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Use of portable air purifiers in homes: Operating behaviour, effect on indoor PM2.5 and perceived indoor air quality

Cooper, E; Wang, Y; Stamp, S; Burman, E; Mumovic, D; (2021) Use of portable air purifiers in homes: Operating behaviour, effect on indoor PM2.5 and perceived indoor air quality. Building and Environment , 191 , Article 107621. 10.1016/j.buildenv.2021.107621. Green open access

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Abstract

In much of the world, people spend on average 65% of their time indoors at home. It is, therefore, important to understand the quality of air in homes, and how best to improve it. Negative health impacts associated with exposure to particulate matter are well documented, and account for significant morbidity and mortality worldwide. Technologies are rapidly being developed and adopted to mitigate indoor air pollution, and portable home air purifiers (HAPs) are one of the most effective technologies available to clean the surrounding air of harmful pollutants of both indoor and outdoor origin. The aims of the research presented here were to explore the impact of a commercially available air purifier used in actual bedrooms on indoor PM2.5 concentrations and perceived indoor air quality, as well as to understand and describe how portable air purifiers are used by occupants. Results from the present study showed that PM2.5 concentrations in bedrooms were reduced by a mean of 45% over 90 min with HAP use. Participants’ subjective assessment of the indoor air when the HAP was on was positive. However, the predominant motivation and indicator of HAP use was thermal comfort, and not perceived air quality. If used properly, portable air purifiers used at home could be effective at reducing exposure to PM2.5 indoors.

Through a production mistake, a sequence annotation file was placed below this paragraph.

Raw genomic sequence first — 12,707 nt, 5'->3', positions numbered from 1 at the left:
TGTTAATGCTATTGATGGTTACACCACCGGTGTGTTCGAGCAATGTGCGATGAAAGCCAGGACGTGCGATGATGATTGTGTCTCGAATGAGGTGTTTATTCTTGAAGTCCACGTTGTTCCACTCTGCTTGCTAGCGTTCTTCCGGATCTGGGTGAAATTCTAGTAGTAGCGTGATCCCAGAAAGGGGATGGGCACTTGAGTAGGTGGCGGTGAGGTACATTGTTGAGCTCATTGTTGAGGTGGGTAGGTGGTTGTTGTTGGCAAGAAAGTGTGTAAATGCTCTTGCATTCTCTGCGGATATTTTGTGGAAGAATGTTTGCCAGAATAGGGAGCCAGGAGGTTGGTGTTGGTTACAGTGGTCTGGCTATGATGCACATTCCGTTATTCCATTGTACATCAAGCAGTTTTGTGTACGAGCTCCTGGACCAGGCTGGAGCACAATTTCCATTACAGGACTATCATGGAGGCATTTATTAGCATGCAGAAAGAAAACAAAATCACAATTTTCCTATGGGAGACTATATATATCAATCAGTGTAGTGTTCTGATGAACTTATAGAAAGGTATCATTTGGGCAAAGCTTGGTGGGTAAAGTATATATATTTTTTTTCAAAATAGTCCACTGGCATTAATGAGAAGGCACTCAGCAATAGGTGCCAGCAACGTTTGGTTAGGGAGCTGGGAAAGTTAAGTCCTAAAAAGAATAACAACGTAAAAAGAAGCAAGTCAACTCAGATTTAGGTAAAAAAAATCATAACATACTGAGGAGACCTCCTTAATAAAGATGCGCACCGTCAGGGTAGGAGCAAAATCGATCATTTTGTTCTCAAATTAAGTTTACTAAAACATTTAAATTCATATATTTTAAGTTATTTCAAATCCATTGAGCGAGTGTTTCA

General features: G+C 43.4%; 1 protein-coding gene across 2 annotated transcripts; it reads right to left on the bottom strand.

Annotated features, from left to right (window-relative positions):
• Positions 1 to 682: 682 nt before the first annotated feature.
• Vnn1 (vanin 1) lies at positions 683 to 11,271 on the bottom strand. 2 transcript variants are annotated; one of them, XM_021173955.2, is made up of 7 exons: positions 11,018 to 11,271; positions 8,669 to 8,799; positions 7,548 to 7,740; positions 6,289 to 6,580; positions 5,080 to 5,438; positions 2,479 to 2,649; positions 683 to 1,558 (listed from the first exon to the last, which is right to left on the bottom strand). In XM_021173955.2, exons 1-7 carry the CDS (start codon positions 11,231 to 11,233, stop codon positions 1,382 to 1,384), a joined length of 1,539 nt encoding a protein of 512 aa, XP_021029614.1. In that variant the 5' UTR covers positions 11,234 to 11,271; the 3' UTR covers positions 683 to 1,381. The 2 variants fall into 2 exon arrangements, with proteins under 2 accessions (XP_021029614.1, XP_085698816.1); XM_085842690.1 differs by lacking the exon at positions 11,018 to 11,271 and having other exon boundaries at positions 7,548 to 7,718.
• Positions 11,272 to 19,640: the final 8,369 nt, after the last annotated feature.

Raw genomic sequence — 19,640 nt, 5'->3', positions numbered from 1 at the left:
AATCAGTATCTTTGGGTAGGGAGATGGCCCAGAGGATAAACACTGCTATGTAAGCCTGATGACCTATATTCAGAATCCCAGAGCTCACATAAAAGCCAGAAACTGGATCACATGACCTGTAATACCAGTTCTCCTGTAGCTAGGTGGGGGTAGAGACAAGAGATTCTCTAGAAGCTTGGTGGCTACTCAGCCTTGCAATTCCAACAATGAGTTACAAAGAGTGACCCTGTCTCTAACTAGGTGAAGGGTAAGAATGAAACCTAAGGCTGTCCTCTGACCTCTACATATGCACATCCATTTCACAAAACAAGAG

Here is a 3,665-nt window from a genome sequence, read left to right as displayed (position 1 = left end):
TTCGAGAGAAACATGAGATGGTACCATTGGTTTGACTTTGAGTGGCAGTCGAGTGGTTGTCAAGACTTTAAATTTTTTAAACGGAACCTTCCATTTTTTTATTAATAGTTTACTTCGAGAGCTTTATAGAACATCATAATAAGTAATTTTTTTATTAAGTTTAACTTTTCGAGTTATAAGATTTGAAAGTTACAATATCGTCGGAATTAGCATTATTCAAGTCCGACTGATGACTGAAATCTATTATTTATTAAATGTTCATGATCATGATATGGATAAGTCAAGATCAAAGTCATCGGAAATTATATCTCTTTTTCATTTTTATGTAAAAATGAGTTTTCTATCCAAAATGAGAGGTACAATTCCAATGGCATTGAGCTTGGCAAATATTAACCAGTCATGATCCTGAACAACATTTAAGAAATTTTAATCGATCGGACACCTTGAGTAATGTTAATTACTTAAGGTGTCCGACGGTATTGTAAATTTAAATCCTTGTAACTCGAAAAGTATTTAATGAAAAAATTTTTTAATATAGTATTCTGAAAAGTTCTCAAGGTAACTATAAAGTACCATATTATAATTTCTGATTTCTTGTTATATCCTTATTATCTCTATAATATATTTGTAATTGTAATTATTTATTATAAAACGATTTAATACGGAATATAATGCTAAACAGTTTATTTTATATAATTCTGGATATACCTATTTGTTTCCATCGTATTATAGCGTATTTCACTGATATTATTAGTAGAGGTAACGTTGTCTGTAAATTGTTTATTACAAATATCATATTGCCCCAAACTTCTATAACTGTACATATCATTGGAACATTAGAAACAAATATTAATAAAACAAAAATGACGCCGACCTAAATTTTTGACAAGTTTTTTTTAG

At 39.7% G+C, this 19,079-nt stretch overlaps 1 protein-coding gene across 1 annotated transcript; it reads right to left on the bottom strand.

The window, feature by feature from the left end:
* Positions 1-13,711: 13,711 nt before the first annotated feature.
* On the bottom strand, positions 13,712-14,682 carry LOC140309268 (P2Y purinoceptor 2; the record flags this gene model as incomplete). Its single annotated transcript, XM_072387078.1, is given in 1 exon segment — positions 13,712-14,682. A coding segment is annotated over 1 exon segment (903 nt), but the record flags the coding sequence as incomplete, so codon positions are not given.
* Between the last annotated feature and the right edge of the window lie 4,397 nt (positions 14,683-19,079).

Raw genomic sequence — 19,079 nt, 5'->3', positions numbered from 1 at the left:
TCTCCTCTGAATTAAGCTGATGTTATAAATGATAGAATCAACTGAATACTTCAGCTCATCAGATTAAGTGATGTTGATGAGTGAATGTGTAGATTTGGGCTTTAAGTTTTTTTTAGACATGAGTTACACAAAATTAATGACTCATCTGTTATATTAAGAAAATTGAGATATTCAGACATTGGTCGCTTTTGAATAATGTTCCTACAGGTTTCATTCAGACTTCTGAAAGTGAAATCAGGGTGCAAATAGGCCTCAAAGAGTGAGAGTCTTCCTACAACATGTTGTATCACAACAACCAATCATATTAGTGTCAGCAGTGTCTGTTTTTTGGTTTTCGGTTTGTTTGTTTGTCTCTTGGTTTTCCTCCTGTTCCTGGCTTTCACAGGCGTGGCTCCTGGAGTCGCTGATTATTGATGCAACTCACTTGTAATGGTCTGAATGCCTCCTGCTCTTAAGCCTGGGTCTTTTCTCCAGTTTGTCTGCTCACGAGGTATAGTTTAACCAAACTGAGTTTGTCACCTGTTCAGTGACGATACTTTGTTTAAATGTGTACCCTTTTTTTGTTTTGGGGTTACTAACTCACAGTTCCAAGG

Type: Article
Title: Use of portable air purifiers in homes: Operating behaviour, effect on indoor PM2.5 and perceived indoor air quality
Open access status: An open access version is available from UCL Discovery
DOI: 10.1016/j.buildenv.2021.107621
Publisher version: https://doi.org/10.1016/j.buildenv.2021.107621
Language: English
Additional information: This version is the author accepted manuscript. For information on re-use, please refer to the publisher’s terms and conditions.
Keywords: Air purifier, PM2.5, Wellbeing, Occupant behaviour
UCL classification: UCL
UCL > Provost and Vice Provost Offices > UCL BEAMS
UCL > Provost and Vice Provost Offices > UCL BEAMS > Faculty of the Built Environment
UCL > Provost and Vice Provost Offices > UCL BEAMS > Faculty of the Built Environment > Bartlett School Env, Energy and Resources
URI: https://discovery.ucl.ac.uk/id/eprint/10119729
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